He had not paused in front of the Casa Villa-Señor without a purpose—as was evident from the way in which he paced the banquette beneath, while glancing at the balcon above. I could see that his eyes were fixed on that very window—by my own oft passionately explored!

His look and bearing—both full of confidence—told that he had been there before—often before; and that he was now at the spot—not like myself on an errand of doubtful speculation, but by appointment!

I could tell, that he had not come to avail himself of the services of the cochero. His eyes did not turn towards the grand entrance-gate, but remained fixed upon the balcony above—where he evidently expected some one to make appearance.

Shadowed by the portal, I was not seen by him; though I cared not a straw about that. My remaining in concealment was a mere mechanical act—an instinct, if you prefer the phrase. From the first I felt satisfied, that my own “game was up,” and that I had no longer any business with the domestic of Don Eusebio Villa-Señor. His daughter was already engaged!

Of course I thought only of Mercedes. It would have been absurd to suppose that the man I saw before me could be after the other. The idea did not enter my brain—reeling at the sight of my successful rival.

Unlike me, he was not kept long in suspense. Ten o’clock had evidently been the hour of appointment. The cathedral was to give the time; and, as the tolling commenced, the cloaked cavalier had entered the street, and hastened forward to the place.

As the last strokes were reverberating upon the still night air, I saw the blind silently drawn aside; while a face—too often outlined in my dreams—now, in dim but dread reality, appeared within the embayment of the window.

The instant after, and a form, robed in dark habiliments, stepped silently out into the balcony; a white arm was stretched over the balusters; something still whiter, appearing at the tips of tapering fingers, fell noiselessly into the street, accompanied by the softly whispered words:

Querido Francisco; va con Dios!” (God be with you, dear Francis!)

Before the billet-doux could be picked up from the pavement, the fair whisperer disappeared within the window; the jalousie was once more drawn: and both house and street relapsed into sombre silence.

No one passing the mansion of Don Eusebio Villa-Señor could have told, that his daughter had been committing an indiscretion. That secret was in the keeping of two individuals; one to whom it had, no doubt, imparted supreme happiness; the other to whom it had certainly given a moment of misery!

Chapter Seven.

Brigandage in New Spain.

Accustomed to live under a strong government, with its well-organised system of police, we in England have a difficulty in comprehending how a regular band of robbers can maintain itself in the midst of a civilised nation.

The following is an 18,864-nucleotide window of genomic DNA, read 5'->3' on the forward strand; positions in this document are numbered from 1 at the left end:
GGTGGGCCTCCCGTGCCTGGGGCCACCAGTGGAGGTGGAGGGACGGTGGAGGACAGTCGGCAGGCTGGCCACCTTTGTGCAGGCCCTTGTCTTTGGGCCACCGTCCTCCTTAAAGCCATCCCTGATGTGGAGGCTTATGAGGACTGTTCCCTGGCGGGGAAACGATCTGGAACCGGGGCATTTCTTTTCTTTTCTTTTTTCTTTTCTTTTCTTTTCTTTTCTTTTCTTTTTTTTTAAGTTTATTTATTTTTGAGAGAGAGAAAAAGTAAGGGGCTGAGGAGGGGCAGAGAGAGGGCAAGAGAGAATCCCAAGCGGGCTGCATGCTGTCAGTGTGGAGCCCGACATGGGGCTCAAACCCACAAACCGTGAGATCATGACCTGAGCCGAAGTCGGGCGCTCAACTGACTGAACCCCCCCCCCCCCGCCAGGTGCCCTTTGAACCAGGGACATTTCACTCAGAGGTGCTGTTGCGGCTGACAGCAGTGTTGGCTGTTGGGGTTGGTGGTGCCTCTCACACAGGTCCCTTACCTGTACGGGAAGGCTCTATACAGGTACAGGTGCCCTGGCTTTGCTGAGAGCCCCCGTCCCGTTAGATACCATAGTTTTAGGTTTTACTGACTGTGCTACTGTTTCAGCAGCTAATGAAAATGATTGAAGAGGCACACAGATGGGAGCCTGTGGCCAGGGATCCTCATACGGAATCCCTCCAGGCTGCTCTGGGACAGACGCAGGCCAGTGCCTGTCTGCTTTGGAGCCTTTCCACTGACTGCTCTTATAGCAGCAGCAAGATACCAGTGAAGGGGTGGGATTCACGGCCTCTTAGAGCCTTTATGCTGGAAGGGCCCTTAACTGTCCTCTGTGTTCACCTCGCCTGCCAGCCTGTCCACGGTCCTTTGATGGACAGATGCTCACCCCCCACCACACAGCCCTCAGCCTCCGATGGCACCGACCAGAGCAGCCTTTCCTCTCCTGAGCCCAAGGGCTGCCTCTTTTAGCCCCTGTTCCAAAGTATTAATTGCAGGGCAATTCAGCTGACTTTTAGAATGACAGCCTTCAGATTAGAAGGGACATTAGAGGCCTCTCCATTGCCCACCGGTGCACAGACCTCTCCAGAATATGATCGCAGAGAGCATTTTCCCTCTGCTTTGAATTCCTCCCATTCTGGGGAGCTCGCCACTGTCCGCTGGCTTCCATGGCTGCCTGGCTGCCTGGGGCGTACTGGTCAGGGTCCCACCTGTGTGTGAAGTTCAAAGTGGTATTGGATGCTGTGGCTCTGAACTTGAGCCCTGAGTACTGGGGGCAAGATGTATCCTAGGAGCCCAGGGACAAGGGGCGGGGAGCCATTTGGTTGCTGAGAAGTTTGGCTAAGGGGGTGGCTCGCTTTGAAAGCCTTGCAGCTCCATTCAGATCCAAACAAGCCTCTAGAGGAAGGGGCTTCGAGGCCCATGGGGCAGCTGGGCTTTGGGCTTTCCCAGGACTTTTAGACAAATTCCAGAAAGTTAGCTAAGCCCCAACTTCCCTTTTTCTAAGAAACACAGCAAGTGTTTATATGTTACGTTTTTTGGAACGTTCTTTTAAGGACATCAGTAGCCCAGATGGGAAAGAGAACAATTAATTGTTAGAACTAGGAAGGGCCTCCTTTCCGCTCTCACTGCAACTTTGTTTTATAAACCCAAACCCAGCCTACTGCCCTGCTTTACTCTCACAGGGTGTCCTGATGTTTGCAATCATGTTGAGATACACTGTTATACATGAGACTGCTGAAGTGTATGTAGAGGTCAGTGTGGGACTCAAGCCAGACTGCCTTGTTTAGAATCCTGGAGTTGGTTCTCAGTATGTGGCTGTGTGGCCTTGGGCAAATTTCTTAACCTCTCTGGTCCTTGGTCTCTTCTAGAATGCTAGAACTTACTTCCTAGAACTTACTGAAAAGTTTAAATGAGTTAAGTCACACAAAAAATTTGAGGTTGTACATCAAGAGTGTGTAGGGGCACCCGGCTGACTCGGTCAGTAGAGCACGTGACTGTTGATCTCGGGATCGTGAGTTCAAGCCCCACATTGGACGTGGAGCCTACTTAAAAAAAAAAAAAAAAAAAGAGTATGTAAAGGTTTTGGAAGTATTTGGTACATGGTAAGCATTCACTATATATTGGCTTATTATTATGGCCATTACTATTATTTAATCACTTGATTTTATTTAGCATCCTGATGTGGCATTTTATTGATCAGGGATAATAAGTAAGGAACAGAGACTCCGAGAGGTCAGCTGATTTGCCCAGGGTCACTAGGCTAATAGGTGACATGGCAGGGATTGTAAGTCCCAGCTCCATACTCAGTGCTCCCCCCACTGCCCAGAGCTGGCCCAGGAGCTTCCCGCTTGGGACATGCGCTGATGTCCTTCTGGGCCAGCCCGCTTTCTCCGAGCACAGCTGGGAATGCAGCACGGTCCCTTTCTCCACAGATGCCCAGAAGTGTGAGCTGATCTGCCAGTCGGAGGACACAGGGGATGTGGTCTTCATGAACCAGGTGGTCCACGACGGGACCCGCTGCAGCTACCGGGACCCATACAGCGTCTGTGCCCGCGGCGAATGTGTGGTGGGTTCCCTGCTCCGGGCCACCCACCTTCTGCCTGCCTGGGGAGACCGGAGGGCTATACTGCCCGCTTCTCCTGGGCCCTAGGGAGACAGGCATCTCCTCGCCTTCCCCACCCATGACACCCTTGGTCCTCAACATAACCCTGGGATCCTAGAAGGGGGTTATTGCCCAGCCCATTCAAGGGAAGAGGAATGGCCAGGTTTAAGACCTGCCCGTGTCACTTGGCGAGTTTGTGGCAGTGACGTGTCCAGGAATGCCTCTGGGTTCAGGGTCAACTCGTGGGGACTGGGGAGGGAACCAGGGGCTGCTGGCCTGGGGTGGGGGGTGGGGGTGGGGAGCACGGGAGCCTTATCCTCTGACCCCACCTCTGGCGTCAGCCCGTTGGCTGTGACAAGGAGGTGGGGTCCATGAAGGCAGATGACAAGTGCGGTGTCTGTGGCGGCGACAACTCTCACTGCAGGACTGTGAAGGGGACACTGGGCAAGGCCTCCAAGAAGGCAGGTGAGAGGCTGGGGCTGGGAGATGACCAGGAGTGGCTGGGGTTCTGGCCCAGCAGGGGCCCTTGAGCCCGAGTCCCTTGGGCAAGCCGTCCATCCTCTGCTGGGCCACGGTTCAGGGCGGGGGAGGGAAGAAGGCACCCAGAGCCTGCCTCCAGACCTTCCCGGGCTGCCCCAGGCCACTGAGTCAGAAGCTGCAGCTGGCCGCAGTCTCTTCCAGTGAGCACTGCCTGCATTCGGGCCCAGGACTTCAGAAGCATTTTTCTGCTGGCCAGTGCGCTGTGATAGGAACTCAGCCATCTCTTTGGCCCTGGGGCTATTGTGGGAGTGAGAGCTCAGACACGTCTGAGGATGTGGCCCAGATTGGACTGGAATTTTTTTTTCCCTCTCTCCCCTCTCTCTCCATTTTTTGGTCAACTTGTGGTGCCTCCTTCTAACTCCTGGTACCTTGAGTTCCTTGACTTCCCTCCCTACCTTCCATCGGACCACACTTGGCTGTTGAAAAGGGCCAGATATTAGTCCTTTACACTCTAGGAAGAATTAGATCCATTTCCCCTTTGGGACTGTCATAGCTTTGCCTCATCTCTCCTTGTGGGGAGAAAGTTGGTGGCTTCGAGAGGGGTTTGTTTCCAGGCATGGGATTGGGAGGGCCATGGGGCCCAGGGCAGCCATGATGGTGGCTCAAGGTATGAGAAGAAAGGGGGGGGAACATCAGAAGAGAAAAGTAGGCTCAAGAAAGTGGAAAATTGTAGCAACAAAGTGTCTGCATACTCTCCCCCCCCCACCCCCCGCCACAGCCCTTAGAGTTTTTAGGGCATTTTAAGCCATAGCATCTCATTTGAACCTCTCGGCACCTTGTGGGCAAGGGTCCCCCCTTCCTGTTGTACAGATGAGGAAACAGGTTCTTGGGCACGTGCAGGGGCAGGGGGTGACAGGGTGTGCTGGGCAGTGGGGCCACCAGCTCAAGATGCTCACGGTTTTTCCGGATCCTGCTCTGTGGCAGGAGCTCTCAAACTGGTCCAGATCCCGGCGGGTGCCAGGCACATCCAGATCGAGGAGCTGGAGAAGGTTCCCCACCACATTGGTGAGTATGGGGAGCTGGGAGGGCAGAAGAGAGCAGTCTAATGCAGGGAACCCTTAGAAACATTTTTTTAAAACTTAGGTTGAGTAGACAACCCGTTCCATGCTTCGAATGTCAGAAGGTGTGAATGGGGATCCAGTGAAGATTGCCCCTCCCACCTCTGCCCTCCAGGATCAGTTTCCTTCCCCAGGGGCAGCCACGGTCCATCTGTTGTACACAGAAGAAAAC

We know that we have gangs of burglars, and fraternities of thieves, whose sole profession is to plunder. The footpad is not quite extinct; and although he occasionally enacts the rôle of the highwayman, and demands “your money or your life,” neither in dress nor personal appearance is he to be distinguished from the ordinary tradesman, or labourer. More often is he like the latter.

Moreover, he does not bid open defiance to the law. He breaks it in a sneaking, surreptitious fashion; and if by chance he resists its execution, his resistance is inspired by the fear of capture and its consequences—the scaffold, or penitentiary.

This defiance rarely goes further than an attempt to escape from the policeman, with a bull’s-eye in one hand and a truncheon in the other.

The idea of a band of brigands showing fight, not only to a posse of sheriffs’ officers, but to a detachment, perhaps half a regiment, of soldiers—a band armed with swords, carbines, and pistols; costumed and equipped in a style characteristic of their calling—is one, to comprehend which we must fancy ourselves transported to the mountains of Italy, or the rugged ravines of the Spanish sierras. We even wonder at the existence of such a state of things there; and, until very lately, were loth to believe in it. Your London shopkeeper would not credit the stories of travellers being captured, and retained in captivity until ransomed by their friends—or if they had no friends, shot!

Surely the government of the country could rescue them? This was the query usually put by the incredulous.

There is now a clearer understanding of such things. The experience of an humble English artist has established the fact: that the whole power of Italy—backed by that of England—has been compelled to make terms with a robber-chief, and pay him the sum of four thousand pounds for the surrender of his painter-prisoner!